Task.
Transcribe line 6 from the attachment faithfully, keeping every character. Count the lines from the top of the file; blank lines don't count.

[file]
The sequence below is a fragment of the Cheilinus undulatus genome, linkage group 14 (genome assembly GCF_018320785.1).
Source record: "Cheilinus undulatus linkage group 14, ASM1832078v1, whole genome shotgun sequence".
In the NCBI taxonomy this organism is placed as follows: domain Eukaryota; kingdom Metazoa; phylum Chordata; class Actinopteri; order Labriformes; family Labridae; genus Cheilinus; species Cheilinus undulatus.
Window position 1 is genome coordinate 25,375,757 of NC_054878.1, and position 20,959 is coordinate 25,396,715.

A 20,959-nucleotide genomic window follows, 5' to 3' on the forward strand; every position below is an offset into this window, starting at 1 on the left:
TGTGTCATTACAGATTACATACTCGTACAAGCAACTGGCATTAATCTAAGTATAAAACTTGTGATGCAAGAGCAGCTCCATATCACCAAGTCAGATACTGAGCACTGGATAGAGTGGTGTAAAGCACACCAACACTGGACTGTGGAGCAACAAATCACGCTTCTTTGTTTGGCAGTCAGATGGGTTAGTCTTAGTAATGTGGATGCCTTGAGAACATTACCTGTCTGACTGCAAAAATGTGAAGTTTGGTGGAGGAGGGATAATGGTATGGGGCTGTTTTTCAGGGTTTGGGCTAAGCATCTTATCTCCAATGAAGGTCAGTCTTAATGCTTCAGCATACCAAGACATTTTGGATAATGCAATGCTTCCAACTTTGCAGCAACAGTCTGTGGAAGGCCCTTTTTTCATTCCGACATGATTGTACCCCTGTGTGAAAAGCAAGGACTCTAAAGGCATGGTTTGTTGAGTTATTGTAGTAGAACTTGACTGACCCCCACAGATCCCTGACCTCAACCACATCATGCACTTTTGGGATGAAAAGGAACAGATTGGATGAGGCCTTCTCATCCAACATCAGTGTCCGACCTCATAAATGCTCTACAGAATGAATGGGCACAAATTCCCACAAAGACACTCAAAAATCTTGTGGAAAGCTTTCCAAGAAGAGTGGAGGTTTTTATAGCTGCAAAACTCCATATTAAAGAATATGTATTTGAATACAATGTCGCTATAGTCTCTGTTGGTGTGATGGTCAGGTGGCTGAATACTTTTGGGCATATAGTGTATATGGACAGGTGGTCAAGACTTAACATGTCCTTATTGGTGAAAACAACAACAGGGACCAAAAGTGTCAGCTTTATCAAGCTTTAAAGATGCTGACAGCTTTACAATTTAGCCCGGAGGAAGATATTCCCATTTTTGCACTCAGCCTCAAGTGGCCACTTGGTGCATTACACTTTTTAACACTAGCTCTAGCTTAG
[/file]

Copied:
TGTGTCATTACAGATTACATACTCGTACAAGCAACTGGCATTAATCTAAGTATAAAACTTGTGATGCAAGAGCAGCTCCATATCACCAAGTCAGATACTGAGCACTGGATAGAGTGGTGTAAAGCACACCAACACTGGACTGTGGAGCAACAAATCACGCTTCTTTGTTTGGCAGTCAGATGGGTTAGTCTTAGTAATGTGGATGCCTTGAGAACATTACCTGTCTGACTGCAAAAATGTGAAGTTTGGTGGAGGAGGGATAATGGTATGGGGCTGTTTTTCAGGGTTTGGGCTAAGCATCTTATCTCCAATGAAGGTCAGTCTTAATGCTTCAGCATACCAAGACATTTTGGATAATGCAATGCTTCCAACTTTGCAGCAACAGTCTGTGGAAGGCCCTTTTTTCATTCCGACATGATTGTACCCCTGTGTGAAAAGCAAGGACTCTAAAGGCATGGTTTGTTGAGTTATTGTAGTAGAACTTGACTGACCCCCACAGATCCCTGACCTCAACCACATCATGCACTTTTGGGATGAAAAGGAACAGATTGGATGAGGCCTTCTCATCCAACATCAGTGTCCGACCTCATAAATGCTCTACAGAATGAATGGGCACAAATTCCCACAAAGACACTCAAAAATCTTGTGGAAAGCTTTCCAAGAAGAGTGGAGGTTTTTATAGCTGCAAAACTCCATATTAAAGAATATGTATTTGAATACAATGTCGCTATAGTCTCTGTTGGTGTGATGGTCAGGTGGCTGAATACTTTTGGGCATATAGTGTATATGGACAGGTGGTCAAGACTTAACATGTCCTTATTGGTGAAAACAACAACAGGGACCAAAAGTGTCAGCTTTATCAAGCTTTAAAGATGCTGACAGCTTTACAATTTAGCCCGGAGGAAGATATTCCCATTTTTGCACTCAGCCTCAAGTGGCCACTTGGTGCATTACACTTTTTAACACTAGCTCTAGCTTAG